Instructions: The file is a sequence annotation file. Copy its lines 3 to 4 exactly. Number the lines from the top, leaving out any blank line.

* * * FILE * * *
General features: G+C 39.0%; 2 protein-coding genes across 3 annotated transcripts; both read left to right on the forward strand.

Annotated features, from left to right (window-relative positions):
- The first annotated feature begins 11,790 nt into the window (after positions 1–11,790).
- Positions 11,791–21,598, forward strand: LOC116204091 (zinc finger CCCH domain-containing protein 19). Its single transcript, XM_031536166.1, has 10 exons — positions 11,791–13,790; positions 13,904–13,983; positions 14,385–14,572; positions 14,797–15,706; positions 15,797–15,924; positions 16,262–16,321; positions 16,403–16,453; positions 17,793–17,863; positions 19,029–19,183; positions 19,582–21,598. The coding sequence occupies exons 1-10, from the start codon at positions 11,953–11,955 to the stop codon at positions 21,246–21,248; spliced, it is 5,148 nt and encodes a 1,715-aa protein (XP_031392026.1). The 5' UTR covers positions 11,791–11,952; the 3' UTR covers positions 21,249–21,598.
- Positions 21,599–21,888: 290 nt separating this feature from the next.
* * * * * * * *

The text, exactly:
- The first annotated feature begins 11,790 nt into the window (after positions 1–11,790).
- Positions 11,791–21,598, forward strand: LOC116204091 (zinc finger CCCH domain-containing protein 19). Its single transcript, XM_031536166.1, has 10 exons — positions 11,791–13,790; positions 13,904–13,983; positions 14,385–14,572; positions 14,797–15,706; positions 15,797–15,924; positions 16,262–16,321; positions 16,403–16,453; positions 17,793–17,863; positions 19,029–19,183; positions 19,582–21,598. The coding sequence occupies exons 1-10, from the start codon at positions 11,953–11,955 to the stop codon at positions 21,246–21,248; spliced, it is 5,148 nt and encodes a 1,715-aa protein (XP_031392026.1). The 5' UTR covers positions 11,791–11,952; the 3' UTR covers positions 21,249–21,598.